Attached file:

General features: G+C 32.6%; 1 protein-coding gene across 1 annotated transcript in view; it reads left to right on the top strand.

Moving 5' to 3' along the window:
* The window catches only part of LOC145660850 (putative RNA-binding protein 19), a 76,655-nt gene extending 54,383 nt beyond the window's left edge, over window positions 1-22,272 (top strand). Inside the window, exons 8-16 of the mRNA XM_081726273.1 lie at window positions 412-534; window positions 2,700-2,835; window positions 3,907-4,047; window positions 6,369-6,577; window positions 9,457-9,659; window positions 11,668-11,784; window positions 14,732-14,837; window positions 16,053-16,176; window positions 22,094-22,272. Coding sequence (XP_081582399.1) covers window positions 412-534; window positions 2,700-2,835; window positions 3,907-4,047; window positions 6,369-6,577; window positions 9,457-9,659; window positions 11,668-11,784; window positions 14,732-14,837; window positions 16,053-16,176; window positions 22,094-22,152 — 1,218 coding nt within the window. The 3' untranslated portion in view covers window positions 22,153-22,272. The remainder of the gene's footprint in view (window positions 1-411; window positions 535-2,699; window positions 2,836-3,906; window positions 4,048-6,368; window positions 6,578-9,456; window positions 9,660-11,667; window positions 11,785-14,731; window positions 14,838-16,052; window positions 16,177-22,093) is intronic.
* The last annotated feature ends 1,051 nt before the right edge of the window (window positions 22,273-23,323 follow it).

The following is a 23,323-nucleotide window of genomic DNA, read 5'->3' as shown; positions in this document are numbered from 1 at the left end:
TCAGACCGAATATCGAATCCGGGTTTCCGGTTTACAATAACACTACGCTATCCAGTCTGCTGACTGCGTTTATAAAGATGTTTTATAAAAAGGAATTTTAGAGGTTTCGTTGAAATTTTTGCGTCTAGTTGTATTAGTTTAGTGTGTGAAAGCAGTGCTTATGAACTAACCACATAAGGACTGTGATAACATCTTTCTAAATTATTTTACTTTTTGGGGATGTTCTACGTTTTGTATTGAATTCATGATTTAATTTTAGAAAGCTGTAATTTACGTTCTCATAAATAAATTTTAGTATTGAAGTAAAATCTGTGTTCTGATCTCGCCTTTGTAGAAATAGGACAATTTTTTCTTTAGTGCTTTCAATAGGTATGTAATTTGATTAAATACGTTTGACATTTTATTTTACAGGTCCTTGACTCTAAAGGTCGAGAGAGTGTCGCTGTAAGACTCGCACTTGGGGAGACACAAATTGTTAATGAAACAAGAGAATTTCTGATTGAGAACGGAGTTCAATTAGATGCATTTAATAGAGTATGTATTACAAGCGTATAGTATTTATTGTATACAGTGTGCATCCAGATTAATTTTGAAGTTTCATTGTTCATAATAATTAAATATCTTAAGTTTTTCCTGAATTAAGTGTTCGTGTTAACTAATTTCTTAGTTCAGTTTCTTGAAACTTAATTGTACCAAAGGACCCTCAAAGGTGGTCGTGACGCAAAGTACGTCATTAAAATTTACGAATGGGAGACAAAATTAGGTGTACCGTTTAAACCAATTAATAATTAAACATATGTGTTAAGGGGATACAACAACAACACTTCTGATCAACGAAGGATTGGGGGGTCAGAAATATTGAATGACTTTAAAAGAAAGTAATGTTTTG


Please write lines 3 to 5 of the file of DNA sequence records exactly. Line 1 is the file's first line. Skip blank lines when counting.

* The window catches only part of LOC145660850 (putative RNA-binding protein 19), a 76,655-nt gene extending 54,383 nt beyond the window's left edge, over window positions 1-22,272 (top strand). Inside the window, exons 8-16 of the mRNA XM_081726273.1 lie at window positions 412-534; window positions 2,700-2,835; window positions 3,907-4,047; window positions 6,369-6,577; window positions 9,457-9,659; window positions 11,668-11,784; window positions 14,732-14,837; window positions 16,053-16,176; window positions 22,094-22,272. Coding sequence (XP_081582399.1) covers window positions 412-534; window positions 2,700-2,835; window positions 3,907-4,047; window positions 6,369-6,577; window positions 9,457-9,659; window positions 11,668-11,784; window positions 14,732-14,837; window positions 16,053-16,176; window positions 22,094-22,152 — 1,218 coding nt within the window. The 3' untranslated portion in view covers window positions 22,153-22,272. The remainder of the gene's footprint in view (window positions 1-411; window positions 535-2,699; window positions 2,836-3,906; window positions 4,048-6,368; window positions 6,578-9,456; window positions 9,660-11,667; window positions 11,785-14,731; window positions 14,838-16,052; window positions 16,177-22,093) is intronic.
* The last annotated feature ends 1,051 nt before the right edge of the window (window positions 22,273-23,323 follow it).

The following is a 23,323-nucleotide window of genomic DNA, read 5'->3' as shown; positions in this document are numbered from 1 at the left end: